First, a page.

By Sarah Goldrup

Dr. Carla Rice is at the heart of the hustle and bustle at Re•Vision: The Centre for Art and Social Justice at the University of Guelph. Re•Vision is also the home of REDLAB (Re-Visioning Differences Mobile Media Arts Lab), a mobile multi-media lab that facilitates digital storytelling and research-based drama workshops that has existed on campus for over five years now.

Born out of Dr. Rice’s previous research and clinical practice working with women who struggle with issues around body image and disability; Dr. Rice began to develop an arts-based method within a therapeutic context, exploring art as therapy. Through partnerships with activists, artists, and community members, she began to work towards creating a space to have conversations about experiences of difference and disability.

Eventually, Dr. Rice began to question how the ‘art as therapy’ method and perceptions around ‘disability arts’ was limiting the possibility of the work by being seen as a therapeutic endeavour. Moving away from frameworks that suggested or were used as a tool to fix someone who is thought of as broken, Dr. Rice began to explore the storytelling method that is central to Re•Vision and REDLAB today.

Dr. Rice and her team have developed an arts-based research approach that works to share and celebrate stories of difference. Exploring a method of art as research, where the production of art and the experience of art create the knowledge and data which is academically analysed and applied to other theories. The work often blurs the boundaries between research and participant, as well as artist and non-artist. REDLAB workshops are open and organic but always come back to focus on one of Re•Vision’s core areas; difference and disability, body image including issues around fat and aging bodies, feminism, as well as Indigenous and Inuit issues.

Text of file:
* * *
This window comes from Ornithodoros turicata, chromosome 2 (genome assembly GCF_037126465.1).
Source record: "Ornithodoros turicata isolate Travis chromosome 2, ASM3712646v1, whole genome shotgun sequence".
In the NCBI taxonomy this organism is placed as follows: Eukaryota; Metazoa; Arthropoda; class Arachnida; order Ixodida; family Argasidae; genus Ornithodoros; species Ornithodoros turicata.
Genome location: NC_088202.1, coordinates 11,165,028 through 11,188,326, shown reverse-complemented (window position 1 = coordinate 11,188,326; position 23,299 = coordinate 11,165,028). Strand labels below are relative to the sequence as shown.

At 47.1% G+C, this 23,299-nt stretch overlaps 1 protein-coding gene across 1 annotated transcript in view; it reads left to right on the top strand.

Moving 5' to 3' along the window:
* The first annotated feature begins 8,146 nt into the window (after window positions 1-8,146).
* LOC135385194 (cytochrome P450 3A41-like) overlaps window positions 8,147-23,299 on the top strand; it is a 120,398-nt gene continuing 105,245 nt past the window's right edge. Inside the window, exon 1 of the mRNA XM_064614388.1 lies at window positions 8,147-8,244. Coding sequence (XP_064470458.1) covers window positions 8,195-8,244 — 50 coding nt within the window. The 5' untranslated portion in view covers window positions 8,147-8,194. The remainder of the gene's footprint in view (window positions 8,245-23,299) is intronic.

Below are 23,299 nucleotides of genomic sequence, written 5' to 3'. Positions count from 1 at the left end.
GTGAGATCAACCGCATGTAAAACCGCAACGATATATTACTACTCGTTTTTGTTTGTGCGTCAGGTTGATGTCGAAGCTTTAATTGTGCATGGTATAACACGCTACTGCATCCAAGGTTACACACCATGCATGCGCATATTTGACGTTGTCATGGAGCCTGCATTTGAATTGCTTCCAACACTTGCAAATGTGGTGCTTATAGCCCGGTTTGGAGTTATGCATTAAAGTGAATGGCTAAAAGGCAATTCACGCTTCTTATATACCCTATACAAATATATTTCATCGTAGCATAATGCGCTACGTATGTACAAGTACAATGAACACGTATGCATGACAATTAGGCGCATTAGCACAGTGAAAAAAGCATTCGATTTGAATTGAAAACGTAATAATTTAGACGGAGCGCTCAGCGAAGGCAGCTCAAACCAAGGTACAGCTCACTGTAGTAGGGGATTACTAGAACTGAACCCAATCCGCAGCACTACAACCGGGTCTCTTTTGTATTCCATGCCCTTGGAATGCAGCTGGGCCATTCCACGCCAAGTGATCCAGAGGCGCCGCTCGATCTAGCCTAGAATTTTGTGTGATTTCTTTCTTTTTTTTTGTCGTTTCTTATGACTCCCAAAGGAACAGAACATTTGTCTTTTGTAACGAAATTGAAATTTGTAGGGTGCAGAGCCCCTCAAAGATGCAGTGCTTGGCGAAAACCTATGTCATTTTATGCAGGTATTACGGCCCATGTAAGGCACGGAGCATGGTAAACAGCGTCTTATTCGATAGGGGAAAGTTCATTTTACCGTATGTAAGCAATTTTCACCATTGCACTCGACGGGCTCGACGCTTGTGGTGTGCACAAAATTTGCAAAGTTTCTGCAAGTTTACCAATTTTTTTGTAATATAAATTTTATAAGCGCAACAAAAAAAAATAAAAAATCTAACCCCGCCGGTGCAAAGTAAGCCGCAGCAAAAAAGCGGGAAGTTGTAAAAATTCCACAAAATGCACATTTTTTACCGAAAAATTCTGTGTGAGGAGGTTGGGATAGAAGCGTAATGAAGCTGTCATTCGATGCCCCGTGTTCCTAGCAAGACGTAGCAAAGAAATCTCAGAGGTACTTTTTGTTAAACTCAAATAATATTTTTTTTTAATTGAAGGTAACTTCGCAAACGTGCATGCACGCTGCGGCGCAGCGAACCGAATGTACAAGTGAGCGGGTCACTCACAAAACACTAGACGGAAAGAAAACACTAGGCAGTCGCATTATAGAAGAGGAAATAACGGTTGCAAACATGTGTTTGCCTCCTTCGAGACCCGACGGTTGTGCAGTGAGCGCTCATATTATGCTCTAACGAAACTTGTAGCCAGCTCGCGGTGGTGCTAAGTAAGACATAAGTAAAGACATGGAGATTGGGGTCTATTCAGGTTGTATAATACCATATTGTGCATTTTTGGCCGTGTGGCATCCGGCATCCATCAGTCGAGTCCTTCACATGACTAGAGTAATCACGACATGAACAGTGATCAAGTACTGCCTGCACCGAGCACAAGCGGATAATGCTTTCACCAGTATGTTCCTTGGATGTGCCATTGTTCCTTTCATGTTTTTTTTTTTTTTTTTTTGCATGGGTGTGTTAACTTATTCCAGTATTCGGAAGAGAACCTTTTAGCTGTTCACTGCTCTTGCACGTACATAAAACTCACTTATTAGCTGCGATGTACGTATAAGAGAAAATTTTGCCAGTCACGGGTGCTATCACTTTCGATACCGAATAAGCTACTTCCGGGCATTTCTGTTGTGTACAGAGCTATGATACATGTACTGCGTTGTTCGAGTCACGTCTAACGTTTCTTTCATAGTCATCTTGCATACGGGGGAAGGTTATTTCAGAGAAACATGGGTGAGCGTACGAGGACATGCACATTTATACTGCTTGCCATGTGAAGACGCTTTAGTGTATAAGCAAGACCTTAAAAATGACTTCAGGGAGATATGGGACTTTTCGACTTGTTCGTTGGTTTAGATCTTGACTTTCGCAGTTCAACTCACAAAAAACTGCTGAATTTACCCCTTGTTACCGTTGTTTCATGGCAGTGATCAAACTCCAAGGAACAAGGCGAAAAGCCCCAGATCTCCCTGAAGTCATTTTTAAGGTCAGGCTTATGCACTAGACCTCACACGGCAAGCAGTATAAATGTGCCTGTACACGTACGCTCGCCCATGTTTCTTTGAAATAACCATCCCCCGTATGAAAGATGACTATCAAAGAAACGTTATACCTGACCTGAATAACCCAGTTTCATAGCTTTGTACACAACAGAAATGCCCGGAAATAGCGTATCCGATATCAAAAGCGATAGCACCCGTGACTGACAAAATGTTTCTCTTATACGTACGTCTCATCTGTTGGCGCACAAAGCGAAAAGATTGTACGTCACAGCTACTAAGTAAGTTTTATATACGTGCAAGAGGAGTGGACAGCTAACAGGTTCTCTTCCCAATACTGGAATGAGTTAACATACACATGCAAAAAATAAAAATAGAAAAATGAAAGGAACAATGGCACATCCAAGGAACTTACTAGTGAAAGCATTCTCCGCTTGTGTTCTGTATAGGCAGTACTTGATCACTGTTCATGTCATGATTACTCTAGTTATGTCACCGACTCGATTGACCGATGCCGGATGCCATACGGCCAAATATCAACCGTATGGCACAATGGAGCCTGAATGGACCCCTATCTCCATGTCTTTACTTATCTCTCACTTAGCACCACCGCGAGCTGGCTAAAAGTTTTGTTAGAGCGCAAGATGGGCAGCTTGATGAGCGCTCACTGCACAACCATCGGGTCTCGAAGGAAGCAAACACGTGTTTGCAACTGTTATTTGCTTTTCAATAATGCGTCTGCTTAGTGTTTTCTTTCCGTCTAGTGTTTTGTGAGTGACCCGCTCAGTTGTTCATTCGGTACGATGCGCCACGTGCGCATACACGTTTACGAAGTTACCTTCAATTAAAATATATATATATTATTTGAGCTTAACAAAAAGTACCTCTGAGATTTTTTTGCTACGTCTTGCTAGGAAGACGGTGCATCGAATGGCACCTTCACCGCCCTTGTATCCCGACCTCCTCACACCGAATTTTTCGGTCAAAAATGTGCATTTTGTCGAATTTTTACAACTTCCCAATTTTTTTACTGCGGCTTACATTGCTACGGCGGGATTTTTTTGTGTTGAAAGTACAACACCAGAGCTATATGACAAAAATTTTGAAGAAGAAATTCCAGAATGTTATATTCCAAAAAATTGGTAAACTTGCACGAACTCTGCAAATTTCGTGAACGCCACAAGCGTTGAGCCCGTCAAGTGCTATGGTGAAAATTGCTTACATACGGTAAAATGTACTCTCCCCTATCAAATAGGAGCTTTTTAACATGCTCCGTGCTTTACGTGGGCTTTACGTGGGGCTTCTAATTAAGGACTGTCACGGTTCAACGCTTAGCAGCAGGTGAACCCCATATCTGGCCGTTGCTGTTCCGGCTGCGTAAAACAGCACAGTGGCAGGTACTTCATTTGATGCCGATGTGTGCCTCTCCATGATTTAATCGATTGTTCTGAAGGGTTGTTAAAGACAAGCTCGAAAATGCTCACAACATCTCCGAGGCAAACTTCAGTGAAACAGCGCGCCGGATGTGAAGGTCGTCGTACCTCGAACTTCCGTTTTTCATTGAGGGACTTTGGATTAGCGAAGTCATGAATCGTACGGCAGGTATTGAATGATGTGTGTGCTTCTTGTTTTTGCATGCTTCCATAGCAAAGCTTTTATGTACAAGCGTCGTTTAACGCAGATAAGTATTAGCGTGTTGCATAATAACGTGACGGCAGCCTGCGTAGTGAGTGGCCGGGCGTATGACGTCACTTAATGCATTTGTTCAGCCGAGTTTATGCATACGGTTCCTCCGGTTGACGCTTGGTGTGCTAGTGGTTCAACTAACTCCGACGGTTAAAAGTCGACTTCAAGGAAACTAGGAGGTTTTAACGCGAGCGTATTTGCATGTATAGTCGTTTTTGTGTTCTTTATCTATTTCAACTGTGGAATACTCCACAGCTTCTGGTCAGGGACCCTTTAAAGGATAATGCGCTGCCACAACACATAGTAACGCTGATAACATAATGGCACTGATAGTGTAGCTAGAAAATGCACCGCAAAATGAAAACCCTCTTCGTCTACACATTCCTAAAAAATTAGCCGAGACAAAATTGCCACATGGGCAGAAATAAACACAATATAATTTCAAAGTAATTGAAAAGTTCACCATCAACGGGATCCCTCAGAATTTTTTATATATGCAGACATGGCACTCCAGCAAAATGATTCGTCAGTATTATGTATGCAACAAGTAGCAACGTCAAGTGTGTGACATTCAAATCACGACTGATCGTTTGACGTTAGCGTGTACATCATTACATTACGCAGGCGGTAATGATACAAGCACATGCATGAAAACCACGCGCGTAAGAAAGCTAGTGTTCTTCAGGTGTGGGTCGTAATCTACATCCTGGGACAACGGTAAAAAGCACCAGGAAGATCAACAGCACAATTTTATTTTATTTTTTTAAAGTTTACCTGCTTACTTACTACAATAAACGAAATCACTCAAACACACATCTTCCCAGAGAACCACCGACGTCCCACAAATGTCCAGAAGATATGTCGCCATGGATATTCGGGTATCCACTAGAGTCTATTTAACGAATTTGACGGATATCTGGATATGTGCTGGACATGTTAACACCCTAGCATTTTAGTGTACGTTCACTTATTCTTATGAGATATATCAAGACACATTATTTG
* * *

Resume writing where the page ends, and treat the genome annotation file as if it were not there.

Dr. Carla Rice believes that by opening up a space to have conversations about these issues, by sharing and celebrating the contributions that marginalized individuals and groups make to culture and society, individuals can be empowered in their personal stories. Through rejecting the negative single story of disability or difference, we can show how these marginalized communities and bodies are vital to our culture and society. By celebrating difference and sharing diverse experiences, we can discover common issues. Dr. Rice hopes that discovering our similarities to marginalized individuals and groups can lead to changes in law and policy, social and cultural perceptions, care and treatment, as well as societal structures and systems.

During our discussion Dr. Rice referenced Chimamanda Ngozi Adichie’s talk, The Danger of the Single Story, which warns of the importance of rejecting the single story:

“I’ve always felt that it is impossible to engage properly with a place or a person without engaging with all of the stories of that place and that person. The consequence of the single story is this: It robs people of dignity. It makes our recognition of our equal humanity difficult. It emphasizes how we are different rather than how we are similar… Stories matter. Many stories matter. Stories have been used to dispossess and to malign, but stories can also be used to empower and to humanize. Stories can break the dignity of a people, but stories can also repair that broken dignity.” – Chimamanda Ngozi Adichie

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